Laboratory methodsSerum nontreponemal (VDRL or rapid plasma reagin [RPR]) and treponemal (microhemagglutination–T. pallidum fluorescent treponemal antibody–absorbed test, T. pallidum particle agglutination or T. pallidum ELISA [Captia Syphilis IgG; Trinity Biotech]) serological tests and CSF glucose, protein, WBC count, red blood cell count, and CSF VDRL tests were performed using standard methods at each of the 8 participating study sites. RPR test titers were determined for all available baseline serum samples in a central laboratory using standard methods, and these values were used in the analysis. In 7 instances, no sample was available for testing in the central laboratory, and the RPR titer obtained by the participating study site was used in the analysis. The presence of T. pallidum in CSF was determined by reverse-transcriptase (RT) PCR, according to published methods [19], with minor modifications. Specifically, the primers were shortened in March 1999 (sense, 5′-CTCTTTTGGACGTAGGTCTT; antisense, 5′-TTACGTGTTACCGCGGCT), and the procedure was optimized for use in a Lightcycler (Roche) in October 2001. For all assays, the limit of detection was 1–10 T. pallidum organisms/mL

Design and statistical analysisThe analysis in the present article is restricted to subjects who met the following criteria: (1) the baseline serum sample was collected within 2 weeks of the lumbar puncture, and (2) the subject had never received a diagnosis of or been treated for neurosyphilis before study entry. We excluded individuals with a history of neurosyphilis because of concern that CSF abnormalities, particularly reactive CSF VDRL test results, might be related to a previous episode of neurosyphilis. Because HIV infection itself may be associated with mild CSF pleocytosis [20], for the purposes of our study, neurosyphilis was defined as a reactive CSF VDRL test result or CSF WBC count >20 cells/μL, which is above the mild level of pleocytosis usually seen with HIV alone

Associations between categorical variables were assessed by the χ2 test or by Fisher’s exact test. Associations between continuous variables and categorical variables were assessed by the Mann-Whitney U test. Associations between neurosyphilis and clinical or laboratory parameters were also evaluated using logistic regression to control for potential confounding variables. Two-tailed P values <.05 were considered to be significant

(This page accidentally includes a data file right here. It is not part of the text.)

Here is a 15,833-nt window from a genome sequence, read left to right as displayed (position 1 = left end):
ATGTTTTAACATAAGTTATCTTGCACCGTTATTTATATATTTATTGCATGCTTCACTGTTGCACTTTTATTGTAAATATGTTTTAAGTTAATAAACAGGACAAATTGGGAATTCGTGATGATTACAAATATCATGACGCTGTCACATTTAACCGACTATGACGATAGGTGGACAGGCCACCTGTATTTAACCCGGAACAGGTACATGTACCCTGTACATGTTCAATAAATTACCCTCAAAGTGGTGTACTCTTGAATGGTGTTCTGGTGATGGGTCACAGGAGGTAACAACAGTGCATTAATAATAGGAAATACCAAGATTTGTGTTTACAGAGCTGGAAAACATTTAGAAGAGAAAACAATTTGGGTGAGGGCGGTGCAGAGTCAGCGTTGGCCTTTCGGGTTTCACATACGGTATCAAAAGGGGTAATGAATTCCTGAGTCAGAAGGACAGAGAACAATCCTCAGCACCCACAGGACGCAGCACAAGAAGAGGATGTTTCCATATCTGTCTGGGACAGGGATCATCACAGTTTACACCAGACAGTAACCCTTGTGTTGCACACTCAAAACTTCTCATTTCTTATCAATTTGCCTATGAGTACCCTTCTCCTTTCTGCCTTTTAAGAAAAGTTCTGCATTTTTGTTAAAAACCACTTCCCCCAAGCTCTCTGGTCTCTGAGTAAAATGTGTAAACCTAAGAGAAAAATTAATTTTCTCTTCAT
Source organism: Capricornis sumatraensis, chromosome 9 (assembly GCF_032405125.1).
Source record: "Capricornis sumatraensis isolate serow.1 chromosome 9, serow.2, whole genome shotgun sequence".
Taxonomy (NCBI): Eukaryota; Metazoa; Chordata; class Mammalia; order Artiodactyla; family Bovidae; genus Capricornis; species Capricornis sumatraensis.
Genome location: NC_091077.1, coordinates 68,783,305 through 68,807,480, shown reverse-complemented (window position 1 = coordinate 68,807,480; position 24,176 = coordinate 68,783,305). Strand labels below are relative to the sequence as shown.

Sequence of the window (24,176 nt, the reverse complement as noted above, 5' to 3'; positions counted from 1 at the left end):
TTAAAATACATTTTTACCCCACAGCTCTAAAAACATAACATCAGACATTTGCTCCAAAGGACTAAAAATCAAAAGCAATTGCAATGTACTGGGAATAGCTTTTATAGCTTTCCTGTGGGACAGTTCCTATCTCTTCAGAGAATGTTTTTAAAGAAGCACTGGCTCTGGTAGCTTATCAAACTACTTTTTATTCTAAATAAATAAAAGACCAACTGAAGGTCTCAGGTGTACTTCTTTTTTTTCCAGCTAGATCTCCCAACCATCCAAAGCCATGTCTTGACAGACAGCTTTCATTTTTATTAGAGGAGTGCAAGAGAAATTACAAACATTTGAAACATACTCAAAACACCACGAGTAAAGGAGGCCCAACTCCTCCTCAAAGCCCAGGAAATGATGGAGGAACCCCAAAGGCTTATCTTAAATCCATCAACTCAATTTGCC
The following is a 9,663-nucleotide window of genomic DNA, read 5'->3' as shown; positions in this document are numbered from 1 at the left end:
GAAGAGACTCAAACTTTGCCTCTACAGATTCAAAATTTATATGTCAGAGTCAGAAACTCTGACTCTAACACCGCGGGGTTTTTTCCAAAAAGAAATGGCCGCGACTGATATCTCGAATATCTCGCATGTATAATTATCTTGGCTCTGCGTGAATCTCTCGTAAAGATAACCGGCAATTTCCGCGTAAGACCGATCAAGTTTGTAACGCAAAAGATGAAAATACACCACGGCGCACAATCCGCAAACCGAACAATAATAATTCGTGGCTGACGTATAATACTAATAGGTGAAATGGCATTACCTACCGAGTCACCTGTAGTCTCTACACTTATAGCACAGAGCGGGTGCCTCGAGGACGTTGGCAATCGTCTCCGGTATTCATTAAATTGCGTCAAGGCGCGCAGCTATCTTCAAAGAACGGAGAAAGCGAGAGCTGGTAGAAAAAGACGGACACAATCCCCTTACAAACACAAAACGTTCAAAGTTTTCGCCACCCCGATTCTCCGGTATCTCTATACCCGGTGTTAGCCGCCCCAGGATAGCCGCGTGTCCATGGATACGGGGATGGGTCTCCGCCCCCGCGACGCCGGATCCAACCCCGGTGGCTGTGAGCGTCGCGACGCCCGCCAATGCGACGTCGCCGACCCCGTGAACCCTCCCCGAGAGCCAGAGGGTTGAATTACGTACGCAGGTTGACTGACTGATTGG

Characteristics of study subjectsThe characteristics of the 326 subjects are shown in table 1. Most subjects were men, were infected with HIV, and had late latent syphilis. The median age was 37 years (range, 18–89 years). Two hundred five subjects had received treatment for an episode of nonneurological syphilis before study entry. Of these 205, 49 subjects were treated within 14 days of study entry. As expected, early-stage syphilis was significantly associated with a serum RPR titer ⩾1:32 (P<.001). Early-stage syphilis was also associated with HIV infection (P<.001). Specifically, only 5 (6.0%) of 84 evaluable subjects not infected with HIV had early-stage syphilis, but 93 (44.7%) of 208 evaluable subjects with HIV infection had early syphilis. This disparity was expected, because patients with early-stage syphilis are more likely to have a lumbar puncture if they are HIV infected

Symptoms and signs were categorized into those most consistent with syphilitic meningitis (headache, stiff neck, photophobia, subjective hearing loss, or abnormal finger friction test result in either ear) and with syphilitic ocular disease (subjective decrease in vision, ocular inflammation, or abnormal visual acuity). Eighty-seven subjects (26.7%) met the definition of meningitis alone, 13 (4.0%) met the definition of ocular disease alone, and 25 (7.7%) met the definition for both conditions. The proportion of subjects with ocular disease was significantly greater in the HIV-uninfected group (26.4% vs. 6.0%; P<.001), but the proportion of subjects with meningitis was similar between the 2 groups. The greater proportion of HIV-uninfected subjects with ocular disease likely reflects the CDC criteria for lumbar puncture [9–11]—specifically, HIV-uninfected patients are less likely than HIV-infected individuals to undergo lumbar puncture if they do not have ocular or neurological symptoms

Neurosyphilis in HIV-uninfected subjectsFifteen HIV-uninfected subjects (16.5%) met our definition of neurosyphilis. Of these 15, 6 subjects had a reactive CSF VDRL test result only, 7 subjects had both a reactive CSF VDRL test result and CSF WBC count >20 cells/μL, and 2 had a CSF WBC count >20 cells/μL only. The median CSF WBC count in HIV-uninfected subjects with neurosyphilis was 29 cells/μL (range, 0–221 cells/μL). Neurosyphilis was significantly more likely in subjects with early-stage syphilis (primary, secondary, or early latent disease) and in those with a serum RPR titer ⩾1:32 (table 2). In a multivariate logistic regression model, syphilis stage was not significant after controlling for serum RPR titer ⩾1:32. Neurosyphilis remained significantly more common in subjects with a serum RPR titer ⩾1:32, with an odds ratio (OR) of 10.85 (95% confidence interval [CI], 2.69–43.80) (table 2). Neurosyphilis was not more common in subjects with meningitis or ocular syphilis (P=.59 and P=.75, respectively)